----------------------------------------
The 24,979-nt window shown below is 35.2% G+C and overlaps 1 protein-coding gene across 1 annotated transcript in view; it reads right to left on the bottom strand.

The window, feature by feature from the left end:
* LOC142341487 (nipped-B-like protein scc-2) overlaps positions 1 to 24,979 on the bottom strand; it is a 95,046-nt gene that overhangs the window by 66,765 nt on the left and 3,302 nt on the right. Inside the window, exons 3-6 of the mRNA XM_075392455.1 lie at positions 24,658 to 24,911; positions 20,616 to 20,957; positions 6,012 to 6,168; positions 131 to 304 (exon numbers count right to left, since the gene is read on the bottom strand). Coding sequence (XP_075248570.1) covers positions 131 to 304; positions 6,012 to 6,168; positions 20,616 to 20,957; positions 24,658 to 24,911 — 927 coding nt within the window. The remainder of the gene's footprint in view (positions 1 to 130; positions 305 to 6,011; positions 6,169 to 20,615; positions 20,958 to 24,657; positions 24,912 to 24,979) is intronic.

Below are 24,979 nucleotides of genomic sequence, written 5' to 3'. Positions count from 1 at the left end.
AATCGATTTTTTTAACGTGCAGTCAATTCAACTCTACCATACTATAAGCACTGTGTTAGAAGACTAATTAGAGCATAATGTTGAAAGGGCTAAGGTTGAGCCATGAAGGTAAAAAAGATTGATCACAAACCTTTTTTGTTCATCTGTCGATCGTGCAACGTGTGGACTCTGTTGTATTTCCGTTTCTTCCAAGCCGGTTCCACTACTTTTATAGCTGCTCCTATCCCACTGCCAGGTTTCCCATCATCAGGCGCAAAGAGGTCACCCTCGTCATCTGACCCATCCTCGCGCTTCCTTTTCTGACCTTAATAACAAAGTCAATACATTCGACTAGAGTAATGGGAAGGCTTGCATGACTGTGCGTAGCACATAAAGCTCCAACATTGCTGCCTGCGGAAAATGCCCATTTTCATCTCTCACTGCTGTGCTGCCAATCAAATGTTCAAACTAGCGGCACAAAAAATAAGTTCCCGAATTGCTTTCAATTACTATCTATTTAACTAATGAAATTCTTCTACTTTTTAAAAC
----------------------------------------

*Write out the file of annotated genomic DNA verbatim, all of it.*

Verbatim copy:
The 24,979-nt window shown below is 35.2% G+C and overlaps 1 protein-coding gene across 1 annotated transcript in view; it reads right to left on the bottom strand.

The window, feature by feature from the left end:
* LOC142341487 (nipped-B-like protein scc-2) overlaps positions 1 to 24,979 on the bottom strand; it is a 95,046-nt gene that overhangs the window by 66,765 nt on the left and 3,302 nt on the right. Inside the window, exons 3-6 of the mRNA XM_075392455.1 lie at positions 24,658 to 24,911; positions 20,616 to 20,957; positions 6,012 to 6,168; positions 131 to 304 (exon numbers count right to left, since the gene is read on the bottom strand). Coding sequence (XP_075248570.1) covers positions 131 to 304; positions 6,012 to 6,168; positions 20,616 to 20,957; positions 24,658 to 24,911 — 927 coding nt within the window. The remainder of the gene's footprint in view (positions 1 to 130; positions 305 to 6,011; positions 6,169 to 20,615; positions 20,958 to 24,657; positions 24,912 to 24,979) is intronic.

Below are 24,979 nucleotides of genomic sequence, written 5' to 3'. Positions count from 1 at the left end.
AATCGATTTTTTTAACGTGCAGTCAATTCAACTCTACCATACTATAAGCACTGTGTTAGAAGACTAATTAGAGCATAATGTTGAAAGGGCTAAGGTTGAGCCATGAAGGTAAAAAAGATTGATCACAAACCTTTTTTGTTCATCTGTCGATCGTGCAACGTGTGGACTCTGTTGTATTTCCGTTTCTTCCAAGCCGGTTCCACTACTTTTATAGCTGCTCCTATCCCACTGCCAGGTTTCCCATCATCAGGCGCAAAGAGGTCACCCTCGTCATCTGACCCATCCTCGCGCTTCCTTTTCTGACCTTAATAACAAAGTCAATACATTCGACTAGAGTAATGGGAAGGCTTGCATGACTGTGCGTAGCACATAAAGCTCCAACATTGCTGCCTGCGGAAAATGCCCATTTTCATCTCTCACTGCTGTGCTGCCAATCAAATGTTCAAACTAGCGGCACAAAAAATAAGTTCCCGAATTGCTTTCAATTACTATCTATTTAACTAATGAAATTCTTCTACTTTTTAAAAC